[GIT PULL] Kernel lockdown for secure boot
luto at kernel.org
Tue Apr 3 23:42:46 UTC 2018
On Tue, Apr 3, 2018 at 4:12 PM, David Howells <dhowells at redhat.com> wrote:
> Andy Lutomirski <luto at kernel.org> wrote:
>> I'm having a very, very hard time coming up with a scenario where I
>> can "trust" something if an attacker can get root but can't modify the
>> running kernel image but I can't "trust" something if the attacker
>> can [modify the running kernel image].
> (I think the above is what you meant)
> Let's go at this a different way. How do you decide you can trust something
> in this context? You compare it to something. Signing it, keeping a hash
> whitelist, IMA - these are all ways of comparing something. Do you agree with
I trust or distrust a system as a whole. I don't make that decision
by comparing it to anything. I make it by evaluating how the system
works and deciding whether it's trustworthy.
> What use is secure boot if processes run as root can subvert your kernel?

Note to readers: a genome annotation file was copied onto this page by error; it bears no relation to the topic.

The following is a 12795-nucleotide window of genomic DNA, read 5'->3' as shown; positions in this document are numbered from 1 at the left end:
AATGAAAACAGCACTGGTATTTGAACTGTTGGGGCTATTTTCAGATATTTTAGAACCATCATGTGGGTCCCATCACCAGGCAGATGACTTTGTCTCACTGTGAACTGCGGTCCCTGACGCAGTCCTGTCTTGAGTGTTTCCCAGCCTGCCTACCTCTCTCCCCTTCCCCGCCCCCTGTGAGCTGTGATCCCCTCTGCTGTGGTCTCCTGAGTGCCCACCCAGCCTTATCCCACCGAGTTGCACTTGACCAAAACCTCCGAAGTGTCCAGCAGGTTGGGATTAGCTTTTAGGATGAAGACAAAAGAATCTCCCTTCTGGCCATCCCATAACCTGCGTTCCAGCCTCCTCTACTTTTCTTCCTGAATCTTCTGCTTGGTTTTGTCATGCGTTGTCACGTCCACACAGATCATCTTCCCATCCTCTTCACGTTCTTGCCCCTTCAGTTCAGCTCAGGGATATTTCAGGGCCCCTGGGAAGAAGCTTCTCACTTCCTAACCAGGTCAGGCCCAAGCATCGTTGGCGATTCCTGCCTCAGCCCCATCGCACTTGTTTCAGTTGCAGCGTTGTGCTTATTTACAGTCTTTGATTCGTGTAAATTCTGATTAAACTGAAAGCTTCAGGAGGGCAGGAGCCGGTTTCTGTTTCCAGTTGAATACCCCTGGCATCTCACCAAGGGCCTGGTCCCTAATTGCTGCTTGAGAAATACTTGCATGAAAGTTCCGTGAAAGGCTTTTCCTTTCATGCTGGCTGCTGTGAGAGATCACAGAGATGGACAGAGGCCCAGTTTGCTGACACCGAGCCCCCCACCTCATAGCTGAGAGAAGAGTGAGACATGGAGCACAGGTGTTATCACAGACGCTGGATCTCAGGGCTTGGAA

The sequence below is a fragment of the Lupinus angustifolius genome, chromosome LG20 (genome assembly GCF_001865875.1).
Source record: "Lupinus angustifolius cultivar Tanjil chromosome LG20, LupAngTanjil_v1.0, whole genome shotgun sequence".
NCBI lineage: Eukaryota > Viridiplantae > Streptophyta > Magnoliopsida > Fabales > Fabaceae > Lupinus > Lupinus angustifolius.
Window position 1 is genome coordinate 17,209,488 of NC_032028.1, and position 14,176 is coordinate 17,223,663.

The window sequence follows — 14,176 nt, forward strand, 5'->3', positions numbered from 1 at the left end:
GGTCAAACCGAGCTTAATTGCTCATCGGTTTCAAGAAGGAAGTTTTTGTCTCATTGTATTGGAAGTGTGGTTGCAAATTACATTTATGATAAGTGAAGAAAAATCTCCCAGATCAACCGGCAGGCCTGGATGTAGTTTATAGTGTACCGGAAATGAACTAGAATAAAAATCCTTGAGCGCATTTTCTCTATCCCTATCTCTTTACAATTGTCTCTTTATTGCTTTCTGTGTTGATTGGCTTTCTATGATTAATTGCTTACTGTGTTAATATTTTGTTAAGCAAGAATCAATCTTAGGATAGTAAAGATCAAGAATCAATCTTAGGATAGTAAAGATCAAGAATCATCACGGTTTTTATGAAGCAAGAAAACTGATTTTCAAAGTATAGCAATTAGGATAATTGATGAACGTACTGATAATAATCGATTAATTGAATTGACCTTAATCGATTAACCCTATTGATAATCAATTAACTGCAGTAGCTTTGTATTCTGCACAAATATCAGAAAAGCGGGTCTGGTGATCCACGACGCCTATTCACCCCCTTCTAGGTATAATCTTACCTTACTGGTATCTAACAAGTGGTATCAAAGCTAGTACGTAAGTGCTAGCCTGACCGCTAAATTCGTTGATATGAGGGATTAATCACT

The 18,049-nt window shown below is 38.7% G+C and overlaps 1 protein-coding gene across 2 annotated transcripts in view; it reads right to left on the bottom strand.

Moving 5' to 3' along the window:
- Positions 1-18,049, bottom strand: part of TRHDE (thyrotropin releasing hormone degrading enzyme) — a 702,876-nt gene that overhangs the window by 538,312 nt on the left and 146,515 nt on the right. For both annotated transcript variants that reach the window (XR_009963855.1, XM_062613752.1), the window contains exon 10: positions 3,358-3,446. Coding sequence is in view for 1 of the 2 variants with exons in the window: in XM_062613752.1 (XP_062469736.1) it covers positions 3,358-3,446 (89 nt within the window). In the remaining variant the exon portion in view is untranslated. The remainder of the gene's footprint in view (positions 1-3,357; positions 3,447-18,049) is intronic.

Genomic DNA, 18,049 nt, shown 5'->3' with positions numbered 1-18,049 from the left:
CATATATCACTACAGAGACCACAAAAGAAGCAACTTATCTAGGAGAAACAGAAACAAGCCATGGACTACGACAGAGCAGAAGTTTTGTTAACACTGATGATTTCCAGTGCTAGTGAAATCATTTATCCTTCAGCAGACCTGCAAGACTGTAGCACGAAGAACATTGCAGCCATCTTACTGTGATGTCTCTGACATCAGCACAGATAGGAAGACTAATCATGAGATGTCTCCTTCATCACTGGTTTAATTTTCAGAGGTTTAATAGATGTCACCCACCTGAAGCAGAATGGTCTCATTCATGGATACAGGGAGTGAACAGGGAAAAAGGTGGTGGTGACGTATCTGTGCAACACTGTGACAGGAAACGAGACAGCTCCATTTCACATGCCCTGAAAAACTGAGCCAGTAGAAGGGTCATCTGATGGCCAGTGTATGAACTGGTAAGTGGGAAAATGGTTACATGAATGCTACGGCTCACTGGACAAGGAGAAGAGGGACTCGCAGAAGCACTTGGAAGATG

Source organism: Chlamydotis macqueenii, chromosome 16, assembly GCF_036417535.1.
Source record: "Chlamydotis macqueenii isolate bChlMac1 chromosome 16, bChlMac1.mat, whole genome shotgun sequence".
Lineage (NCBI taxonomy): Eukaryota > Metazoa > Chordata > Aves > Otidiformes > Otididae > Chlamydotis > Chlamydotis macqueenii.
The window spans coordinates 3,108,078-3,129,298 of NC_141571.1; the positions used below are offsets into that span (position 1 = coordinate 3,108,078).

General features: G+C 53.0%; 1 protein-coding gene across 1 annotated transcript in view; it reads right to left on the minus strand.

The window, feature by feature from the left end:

Secure boot serves several purposes:
1. Anti-competitive purposes. It's intentionally difficult to run
non-Windows OSes on Windows ARM machines, for example.
2. Allowing me to use a stock UEFI machine to have a verified boot chain.
The latter has nothing whatsoever to do with CPL0. The former,
however, does. If I could easily write some Windows program to run
CPL0 code, then I could chainload Linux using the Windows image, and
I've subverted the purpose.
>> > There's no point bothering with UID/GID checking either.
>> Give me a break. There's a *huge* difference between a system where
>> only root can load unsigned modules and a system where anyone can load
>> unsigned modules.
> I don't think we've ever advocated letting just anyone load a module.
> But my point is that if you can modify the running kernel, you can nullify all
> security checks, including UID/GID checks.
>> > However, if /dev/mem can be read, any root process can extract the session
>> > key for your disk.
>> Any root process can read /dev/mapper/plaintext_disk, lockdown or otherwise.
> True - for now - and they can also access the mounted filesystem. But if they
> get their hands on your powered-off computer, no, they can't.
This is, IMO, a silly argument. You're saying that some bad guy has
managed to run code as root on my laptop. Then, next week, the bad
guy steals my laptop while it's powered off, and Lockdown is supposed
to protect me against that bad guy. If this happens, I've already
lost completely, lockdown or no.
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